Look at me! Look at my arm! I have ploughed and planted, and gathered into barns, and no man could head me! And ain't I a woman? ...
-- Sojourner Truth
Thanks to Ron Silliman (Silliman's Blog) for his thoughtful piece yesterday on International Women's Day and the politics of women's poetry -- the topic of what might also be called the insidious politics of women's erasure.
A feminist writer and teacher, I am a woman not celebrating. I have been too busy battling in this week's academic trenches to even notice International Women's Day -- or Women's History Month, which is on-going through March. Certainly these events have not been celebrated this year at City College of New York (CUNY), where I teach.
Is that why I forgot to even note the day? Maybe Women's History Day (or Month) has not been celebrated this year at my venerable institution -- or noted either -- because we no longer have a viable women's studies program, or gender studies program of any kind. In the past, directors of that program used to organize a talk series throughout the month of March, in which I used to participate.
OK, again, is THAT why I forgot?
The retro-administrators at City College do not deem it necessary or fit to give a smidgen of support for the continued existence of a program that supports research, writing, and teaching about women's culture, lives, and arts. And the most recent group of women's studies directors at City College (professors Marilyn Hacker, the poet, and Elizabeth Starcevitz, of Spanish literature), recently were targetted by that administration and required to do extra teaching while trying to maintain the director's post. Hacker, one of the stars of contemporary American poetry, just quit, taking sudden "retirement" from the college. Any wonder? Any volunteers for this now-vacant position?
(There's not exactly a queue.)
Not coincidentally, at my institution, only males inhabit the "higher" policy-making positions --from the deans up. Literally, you have to have certain anatomy to fulfill those lofty roles. Although for a temporary couple of months we have a woman "acting dean," she is without clout or power. And if she did have power, would she dare to consider herself a "Woman"? Would she dare to admit her "difference?" Historically, ontologically, experientially -- to admit any difference in the milieu of this group of male "leaders" would doom her as another administrator from the start.
I think there is a search on going for a new president at my college. (I no knowing.) The representative of that CUNY committee from my department is male. (I wonder how he was appointed.)
I wonder who they'll get to be the next CCNY president?
(Gender: Fill in the blank.)
Nevertheless, I do think of myself as a "woman," if not a "Woman." I am a "woman" as I busy myself writing, teaching, subway commuting, grading, grading some more, cleaning stoves after dinner, counseling students during the day, debating with and among students on intellectual issues from who is the Underground Man to Mo' Nique's role in Precious. (I happen to be teaching Sapphire's PUSH this week.) I am at least trying to contribute my thoughts about women's experience, lives and concerns at my university faculty meetings. They now give me the same work loads, at the lower levels of institutions, of the men these days. I am given lots of work.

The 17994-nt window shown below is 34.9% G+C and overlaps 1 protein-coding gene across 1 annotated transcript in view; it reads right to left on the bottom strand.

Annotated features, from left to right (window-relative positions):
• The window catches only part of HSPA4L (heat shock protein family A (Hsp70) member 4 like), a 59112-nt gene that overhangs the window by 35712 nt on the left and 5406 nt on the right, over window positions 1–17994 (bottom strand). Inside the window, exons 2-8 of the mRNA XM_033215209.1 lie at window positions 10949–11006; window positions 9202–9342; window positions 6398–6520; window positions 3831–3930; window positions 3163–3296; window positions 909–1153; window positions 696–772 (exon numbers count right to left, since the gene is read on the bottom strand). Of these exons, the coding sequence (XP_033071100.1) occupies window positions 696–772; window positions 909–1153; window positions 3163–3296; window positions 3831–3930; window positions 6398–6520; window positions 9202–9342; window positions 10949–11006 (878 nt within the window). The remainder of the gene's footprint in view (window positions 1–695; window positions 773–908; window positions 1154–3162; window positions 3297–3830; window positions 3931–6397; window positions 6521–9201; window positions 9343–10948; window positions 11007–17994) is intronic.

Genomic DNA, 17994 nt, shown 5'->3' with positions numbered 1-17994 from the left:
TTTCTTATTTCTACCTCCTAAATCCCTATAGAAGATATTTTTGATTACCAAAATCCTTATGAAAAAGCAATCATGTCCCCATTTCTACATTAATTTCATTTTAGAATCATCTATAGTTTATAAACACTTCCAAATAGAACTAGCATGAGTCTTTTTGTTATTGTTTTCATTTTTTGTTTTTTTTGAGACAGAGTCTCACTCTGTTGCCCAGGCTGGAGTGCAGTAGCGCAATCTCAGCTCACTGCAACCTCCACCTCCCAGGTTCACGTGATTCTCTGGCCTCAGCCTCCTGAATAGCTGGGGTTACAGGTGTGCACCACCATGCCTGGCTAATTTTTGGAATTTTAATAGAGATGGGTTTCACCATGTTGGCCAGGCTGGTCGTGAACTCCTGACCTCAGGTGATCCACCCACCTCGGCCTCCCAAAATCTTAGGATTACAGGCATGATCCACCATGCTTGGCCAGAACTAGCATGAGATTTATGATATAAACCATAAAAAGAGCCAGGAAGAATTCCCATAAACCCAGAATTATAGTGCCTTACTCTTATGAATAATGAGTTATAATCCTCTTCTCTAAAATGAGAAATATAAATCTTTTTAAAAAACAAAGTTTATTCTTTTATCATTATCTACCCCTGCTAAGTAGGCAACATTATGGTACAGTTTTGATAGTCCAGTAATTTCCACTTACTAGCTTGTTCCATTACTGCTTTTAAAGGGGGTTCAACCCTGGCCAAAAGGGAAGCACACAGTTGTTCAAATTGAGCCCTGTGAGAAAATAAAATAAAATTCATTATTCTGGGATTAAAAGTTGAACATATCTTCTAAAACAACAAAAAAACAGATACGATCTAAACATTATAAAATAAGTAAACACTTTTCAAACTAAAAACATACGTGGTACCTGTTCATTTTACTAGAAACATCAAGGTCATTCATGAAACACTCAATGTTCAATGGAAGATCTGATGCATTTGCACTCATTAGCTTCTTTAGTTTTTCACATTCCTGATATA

But because I am a "Woman," capital "W," I am not really given -- the time of day. When I attempt to speak in these group settings of "colleagues," in my department meetings perennially lead by "elected" men, I am regularly told that I am not permitted to speak, that my comments are "inappropriate," or my "tone" incorrect (especially if I protest the latter). There are many conceptual languages from the sexist bag of tricks to subordinate female employees -- especially if they do not flutter their eyelashes fast enough, or subliminally indicate: I will obey.
I don't want to be a "Woman" -- with a capital "W"! To quote Pearl Jam's song "The End" from the recent album, "I am just a human being."
And, yes, I am a woman! A historical woman. But the problem is: as "Woman," I am not considered a full human being. And the more I humanly (mis-) behave, being a woman, or a Woman -- for example, daring to complain about disparate treatment -- I am blacklisted, or blackballed, harassed, barred from positions from which real decisions are made; I am shut up. My body becomes a central focus. My work is ignored or ridiculed. At an institution like a university that is supposed to be a place of free intellectual inquiry, the programs that support my inquires have folded -- like a shattered fragile fan.
Do we even want a "women's" studies? I remember one women's-studies event back in the '90's that celebrated CCNY women's publications. As if we weren't supposed to have publications. And there was no wine or brie cheese at the reception. There was a carton of stale orange juice and a box of dry wafers on a linoleum desk top. It was a drab and dreary event, which I swore I wouldn't repeat.
Are we women/ "Women" still second-class citizens and employees, even as we are now working intellectuals and writers and poets?
And has anything really changed since Virginia Woolf published Ch. 1 of A Room of One's Own, in which she compared the watery soup eaten at the women's college to the creamy fare followed by cognac at the men's university dining rooms?
Has the menu improved in the last 80 years for women in institutions where poetry, literature, cultural ideas and art are taught and discussed?
I can ask no more rhetorical questions. Thanks for the history lesson, Ron. I hope you'll add next week that we are still being erased. And starved.